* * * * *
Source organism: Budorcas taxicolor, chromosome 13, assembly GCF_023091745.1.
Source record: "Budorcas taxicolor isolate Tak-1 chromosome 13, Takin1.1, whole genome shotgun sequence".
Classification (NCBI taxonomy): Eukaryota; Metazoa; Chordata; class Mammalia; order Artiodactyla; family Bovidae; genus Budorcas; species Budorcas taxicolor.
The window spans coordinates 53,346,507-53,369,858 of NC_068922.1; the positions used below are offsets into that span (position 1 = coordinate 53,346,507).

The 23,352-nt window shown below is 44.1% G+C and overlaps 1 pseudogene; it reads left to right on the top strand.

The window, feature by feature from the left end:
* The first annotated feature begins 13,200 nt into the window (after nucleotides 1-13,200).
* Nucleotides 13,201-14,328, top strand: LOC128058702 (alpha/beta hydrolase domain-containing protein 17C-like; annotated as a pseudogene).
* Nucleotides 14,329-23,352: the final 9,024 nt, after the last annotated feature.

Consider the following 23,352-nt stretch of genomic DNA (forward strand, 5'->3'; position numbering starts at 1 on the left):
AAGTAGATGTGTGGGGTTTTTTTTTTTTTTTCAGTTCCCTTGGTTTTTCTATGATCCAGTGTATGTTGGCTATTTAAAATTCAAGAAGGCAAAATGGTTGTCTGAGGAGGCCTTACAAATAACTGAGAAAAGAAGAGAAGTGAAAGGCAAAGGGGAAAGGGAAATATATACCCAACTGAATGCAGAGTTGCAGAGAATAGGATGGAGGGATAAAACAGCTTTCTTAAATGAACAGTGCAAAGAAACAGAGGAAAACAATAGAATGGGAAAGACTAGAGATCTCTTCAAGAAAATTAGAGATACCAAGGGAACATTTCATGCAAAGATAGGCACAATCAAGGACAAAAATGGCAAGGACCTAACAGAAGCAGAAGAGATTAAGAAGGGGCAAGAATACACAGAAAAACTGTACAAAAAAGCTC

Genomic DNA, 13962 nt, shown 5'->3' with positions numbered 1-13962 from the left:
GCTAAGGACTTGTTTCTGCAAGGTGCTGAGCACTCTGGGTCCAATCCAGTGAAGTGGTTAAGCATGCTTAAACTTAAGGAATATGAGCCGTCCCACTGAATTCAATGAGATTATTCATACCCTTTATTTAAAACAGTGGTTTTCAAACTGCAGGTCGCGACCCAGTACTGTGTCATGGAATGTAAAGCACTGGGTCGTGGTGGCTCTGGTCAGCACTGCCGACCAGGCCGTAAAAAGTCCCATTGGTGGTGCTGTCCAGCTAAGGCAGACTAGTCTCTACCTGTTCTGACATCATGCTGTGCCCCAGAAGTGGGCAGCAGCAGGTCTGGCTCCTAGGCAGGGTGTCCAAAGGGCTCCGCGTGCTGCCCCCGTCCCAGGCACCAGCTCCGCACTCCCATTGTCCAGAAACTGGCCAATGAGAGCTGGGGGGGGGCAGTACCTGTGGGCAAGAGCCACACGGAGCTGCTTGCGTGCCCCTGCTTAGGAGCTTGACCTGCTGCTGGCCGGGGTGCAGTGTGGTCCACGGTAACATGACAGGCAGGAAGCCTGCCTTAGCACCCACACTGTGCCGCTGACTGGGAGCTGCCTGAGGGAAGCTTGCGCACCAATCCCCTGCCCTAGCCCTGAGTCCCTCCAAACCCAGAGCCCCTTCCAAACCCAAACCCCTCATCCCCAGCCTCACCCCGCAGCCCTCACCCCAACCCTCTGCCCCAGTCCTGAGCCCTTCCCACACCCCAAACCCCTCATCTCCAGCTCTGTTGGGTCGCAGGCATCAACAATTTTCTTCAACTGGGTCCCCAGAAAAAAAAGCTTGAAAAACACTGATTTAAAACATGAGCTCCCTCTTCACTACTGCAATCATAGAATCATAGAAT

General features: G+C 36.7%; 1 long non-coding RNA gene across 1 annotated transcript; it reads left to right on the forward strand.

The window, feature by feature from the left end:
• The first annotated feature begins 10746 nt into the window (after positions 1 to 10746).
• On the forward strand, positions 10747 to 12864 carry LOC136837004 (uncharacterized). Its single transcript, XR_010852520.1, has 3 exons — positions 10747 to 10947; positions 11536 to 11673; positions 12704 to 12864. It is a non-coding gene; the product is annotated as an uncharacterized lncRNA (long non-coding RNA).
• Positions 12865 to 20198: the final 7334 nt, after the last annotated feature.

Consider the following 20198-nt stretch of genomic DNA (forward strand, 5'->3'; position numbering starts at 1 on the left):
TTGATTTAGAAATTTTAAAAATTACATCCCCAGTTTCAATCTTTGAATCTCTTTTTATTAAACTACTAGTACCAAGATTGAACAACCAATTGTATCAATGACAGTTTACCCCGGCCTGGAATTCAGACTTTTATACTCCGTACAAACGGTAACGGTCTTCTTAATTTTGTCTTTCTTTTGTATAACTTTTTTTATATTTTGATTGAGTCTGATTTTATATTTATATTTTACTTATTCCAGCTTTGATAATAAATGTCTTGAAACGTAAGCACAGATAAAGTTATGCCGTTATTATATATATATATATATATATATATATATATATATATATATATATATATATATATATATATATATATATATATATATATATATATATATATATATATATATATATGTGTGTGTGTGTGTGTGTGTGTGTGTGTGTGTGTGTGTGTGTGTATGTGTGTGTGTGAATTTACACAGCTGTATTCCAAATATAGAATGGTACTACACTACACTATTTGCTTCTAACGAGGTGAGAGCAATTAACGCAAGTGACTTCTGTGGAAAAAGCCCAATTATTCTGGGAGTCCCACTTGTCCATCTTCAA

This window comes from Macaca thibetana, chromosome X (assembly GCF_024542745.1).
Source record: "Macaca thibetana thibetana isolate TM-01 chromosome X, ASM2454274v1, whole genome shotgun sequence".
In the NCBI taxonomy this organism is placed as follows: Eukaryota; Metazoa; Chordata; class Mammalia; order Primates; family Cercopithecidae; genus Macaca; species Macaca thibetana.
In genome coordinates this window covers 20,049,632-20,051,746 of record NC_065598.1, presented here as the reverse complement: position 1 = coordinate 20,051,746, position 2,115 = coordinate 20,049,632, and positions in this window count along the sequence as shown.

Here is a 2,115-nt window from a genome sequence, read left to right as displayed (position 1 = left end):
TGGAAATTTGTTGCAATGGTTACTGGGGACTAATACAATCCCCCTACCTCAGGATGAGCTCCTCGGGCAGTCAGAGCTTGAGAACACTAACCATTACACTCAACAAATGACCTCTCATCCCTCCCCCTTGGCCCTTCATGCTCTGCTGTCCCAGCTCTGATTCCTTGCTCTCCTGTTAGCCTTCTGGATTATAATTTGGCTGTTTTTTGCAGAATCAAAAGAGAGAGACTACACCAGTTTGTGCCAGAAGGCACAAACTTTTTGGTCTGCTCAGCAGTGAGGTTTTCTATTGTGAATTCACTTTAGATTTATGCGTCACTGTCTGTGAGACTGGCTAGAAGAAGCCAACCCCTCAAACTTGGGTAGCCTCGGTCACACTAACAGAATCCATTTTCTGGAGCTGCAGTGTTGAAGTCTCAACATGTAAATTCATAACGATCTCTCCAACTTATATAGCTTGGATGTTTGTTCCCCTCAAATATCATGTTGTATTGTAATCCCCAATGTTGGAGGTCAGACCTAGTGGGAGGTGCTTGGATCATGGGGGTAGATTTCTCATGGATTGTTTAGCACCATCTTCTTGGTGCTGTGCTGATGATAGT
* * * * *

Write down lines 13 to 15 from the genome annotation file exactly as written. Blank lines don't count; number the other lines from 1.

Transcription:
GCTAAGGACTTGTTTCTGCAAGGTGCTGAGCACTCTGGGTCCAATCCAGTGAAGTGGTTAAGCATGCTTAAACTTAAGGAATATGAGCCGTCCCACTGAATTCAATGAGATTATTCATACCCTTTATTTAAAACAGTGGTTTTCAAACTGCAGGTCGCGACCCAGTACTGTGTCATGGAATGTAAAGCACTGGGTCGTGGTGGCTCTGGTCAGCACTGCCGACCAGGCCGTAAAAAGTCCCATTGGTGGTGCTGTCCAGCTAAGGCAGACTAGTCTCTACCTGTTCTGACATCATGCTGTGCCCCAGAAGTGGGCAGCAGCAGGTCTGGCTCCTAGGCAGGGTGTCCAAAGGGCTCCGCGTGCTGCCCCCGTCCCAGGCACCAGCTCCGCACTCCCATTGTCCAGAAACTGGCCAATGAGAGCTGGGGGGGGGCAGTACCTGTGGGCAAGAGCCACACGGAGCTGCTTGCGTGCCCCTGCTTAGGAGCTTGACCTGCTGCTGGCCGGGGTGCAGTGTGGTCCACGGTAACATGACAGGCAGGAAGCCTGCCTTAGCACCCACACTGTGCCGCTGACTGGGAGCTGCCTGAGGGAAGCTTGCGCACCAATCCCCTGCCCTAGCCCTGAGTCCCTCCAAACCCAGAGCCCCTTCCAAACCCAAACCCCTCATCCCCAGCCTCACCCCGCAGCCCTCACCCCAACCCTCTGCCCCAGTCCTGAGCCCTTCCCACACCCCAAACCCCTCATCTCCAGCTCTGTTGGGTCGCAGGCATCAACAATTTTCTTCAACTGGGTCCCCAGAAAAAAAAGCTTGAAAAACACTGATTTAAAACATGAGCTCCCTCTTCACTACTGCAATCATAGAATCATAGAAT

General features: G+C 36.7%; 1 long non-coding RNA gene across 1 annotated transcript; it reads left to right on the forward strand.

The window, feature by feature from the left end: